In an earlier article I talked about some liposuction alternatives that are available for fat removal. As you may now know, tumescent liposuction is the most frequently performed today, but there are also other, newer liposuction procedures and also alternatives to liposuction – other methods for the removal of excess fat. In this article, I will talk about some of the newer liposuction procedures and some of the liposuction alternatives.
What are some of the newer alternative to liposuction innovations in the field?
Laser-assisted liposuction can also be classed as one of the liposuction alternatives, and like external ultrasound-assisted liposuction, uses noninvasive energy to make the fat looser and somewhat liquid so it’s easier to extract. The term doesn’t mean that a laser beam is cutting through the skin or entering the fat via a cannula; it means that there is a diode laser with light energy that passes through the skin and heats the tissues below, without damaging the skin. Afterward, tumescent liposuction can be performed, removing the liquefied fat.
This liposuction alternatives procedure is still investigational, and we don’t have long-term results to show whether or not it improves results. The procedure is done with a machine called the Erchonia™ laser. This procedure is similar to externally applied ultrasound, but there is no contact with the skin when using the laser. With ultrasound, the hand piece must contact the skin, creating the risk of a bum if the equipment is left in place and not moved around.
How is the laser treatment performed?
The treatment lasts for 10 minutes or more and is done prior to liposuction. The laser is held four to six inches away from the body, so it doesn’t even touch the skin. The fat becomes emulsified and comes out in a kind of thick, yellowish form, which seems easier for the surgeon to take out. In one study, some patients healed more rapidly and had quicker drainage and less swelling. The study concluded that laser treatment might be a better liposuction alternative than external ultrasound to loosen up the fat before doing tumescent liposuction.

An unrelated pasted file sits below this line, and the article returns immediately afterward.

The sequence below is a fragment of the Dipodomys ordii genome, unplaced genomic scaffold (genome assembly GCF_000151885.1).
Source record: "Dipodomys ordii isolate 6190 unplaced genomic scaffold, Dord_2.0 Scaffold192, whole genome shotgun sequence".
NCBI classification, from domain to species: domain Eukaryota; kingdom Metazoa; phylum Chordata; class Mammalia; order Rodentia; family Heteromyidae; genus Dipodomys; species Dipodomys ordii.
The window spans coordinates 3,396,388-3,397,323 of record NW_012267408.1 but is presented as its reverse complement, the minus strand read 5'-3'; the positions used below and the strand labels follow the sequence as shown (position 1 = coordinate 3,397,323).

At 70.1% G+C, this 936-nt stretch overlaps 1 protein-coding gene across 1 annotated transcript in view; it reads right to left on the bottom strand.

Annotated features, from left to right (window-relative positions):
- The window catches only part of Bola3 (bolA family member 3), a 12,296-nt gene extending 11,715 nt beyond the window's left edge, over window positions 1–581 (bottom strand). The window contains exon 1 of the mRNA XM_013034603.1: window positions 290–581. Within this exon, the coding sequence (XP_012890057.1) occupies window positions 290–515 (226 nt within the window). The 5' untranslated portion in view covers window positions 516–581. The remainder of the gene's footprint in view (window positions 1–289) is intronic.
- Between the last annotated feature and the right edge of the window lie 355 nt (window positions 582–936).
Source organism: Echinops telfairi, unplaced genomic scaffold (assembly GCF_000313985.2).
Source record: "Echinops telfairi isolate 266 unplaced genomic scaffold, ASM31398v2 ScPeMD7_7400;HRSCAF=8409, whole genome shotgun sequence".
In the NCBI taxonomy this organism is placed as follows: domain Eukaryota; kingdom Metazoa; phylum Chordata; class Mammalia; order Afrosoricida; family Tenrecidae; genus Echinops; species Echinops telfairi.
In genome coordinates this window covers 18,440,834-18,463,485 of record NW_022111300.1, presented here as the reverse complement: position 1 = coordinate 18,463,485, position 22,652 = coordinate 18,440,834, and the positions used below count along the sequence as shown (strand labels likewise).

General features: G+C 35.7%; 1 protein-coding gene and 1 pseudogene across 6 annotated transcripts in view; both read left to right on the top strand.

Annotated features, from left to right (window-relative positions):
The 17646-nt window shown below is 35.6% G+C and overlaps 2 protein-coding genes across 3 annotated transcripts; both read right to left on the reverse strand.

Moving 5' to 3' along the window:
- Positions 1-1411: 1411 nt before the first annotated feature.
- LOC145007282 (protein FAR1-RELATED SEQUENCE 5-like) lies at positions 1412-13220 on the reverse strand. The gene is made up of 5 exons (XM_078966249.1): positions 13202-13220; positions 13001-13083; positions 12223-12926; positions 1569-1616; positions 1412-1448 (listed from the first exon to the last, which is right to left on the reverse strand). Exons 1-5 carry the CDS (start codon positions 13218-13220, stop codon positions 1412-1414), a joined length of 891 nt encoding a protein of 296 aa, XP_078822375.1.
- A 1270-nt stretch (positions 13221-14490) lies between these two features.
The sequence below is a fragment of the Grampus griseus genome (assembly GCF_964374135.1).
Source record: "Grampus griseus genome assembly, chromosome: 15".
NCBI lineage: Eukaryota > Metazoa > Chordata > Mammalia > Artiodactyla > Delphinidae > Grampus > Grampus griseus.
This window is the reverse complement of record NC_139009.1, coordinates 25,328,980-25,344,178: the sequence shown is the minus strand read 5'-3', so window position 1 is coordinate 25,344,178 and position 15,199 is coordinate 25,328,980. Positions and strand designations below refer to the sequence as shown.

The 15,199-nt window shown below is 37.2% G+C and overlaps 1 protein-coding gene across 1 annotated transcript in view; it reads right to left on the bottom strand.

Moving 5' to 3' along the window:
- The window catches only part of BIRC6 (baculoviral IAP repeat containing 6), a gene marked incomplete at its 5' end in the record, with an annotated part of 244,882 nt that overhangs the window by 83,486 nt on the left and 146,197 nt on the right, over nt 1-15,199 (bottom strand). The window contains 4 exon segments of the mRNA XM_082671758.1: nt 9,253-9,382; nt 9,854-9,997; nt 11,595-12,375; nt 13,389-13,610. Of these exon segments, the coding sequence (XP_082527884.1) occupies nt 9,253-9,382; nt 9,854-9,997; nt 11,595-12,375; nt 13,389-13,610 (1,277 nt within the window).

Could this procedure that liquefies fat using laser-assisted liposuction be dangerous?
We don’t know. A question arises: Can the external laser liquefy fat sufficiently to allow the body to metabolize it without doing the aspiration? There have been no conclusive studies that show that this procedure works.
There is also a medical risk of possible complications when you increase the amount of free fat in the body. For instance, the triglycerides might be taken up by the blood-stream, and if someone has a high content of fat in their blood, they could be at risk for developing some serious conditions, such as pancreatitis. Or the fat could cause blockages that result in a stroke or heart attack. At this point, it’s not known.
Do the liposuction alternatives like external ultrasound-assisted liposuction also liquefy fat?
Yes. There are companies that are working on more intensive energy ultrasound as liposuction alternatives to see if the results can be improved.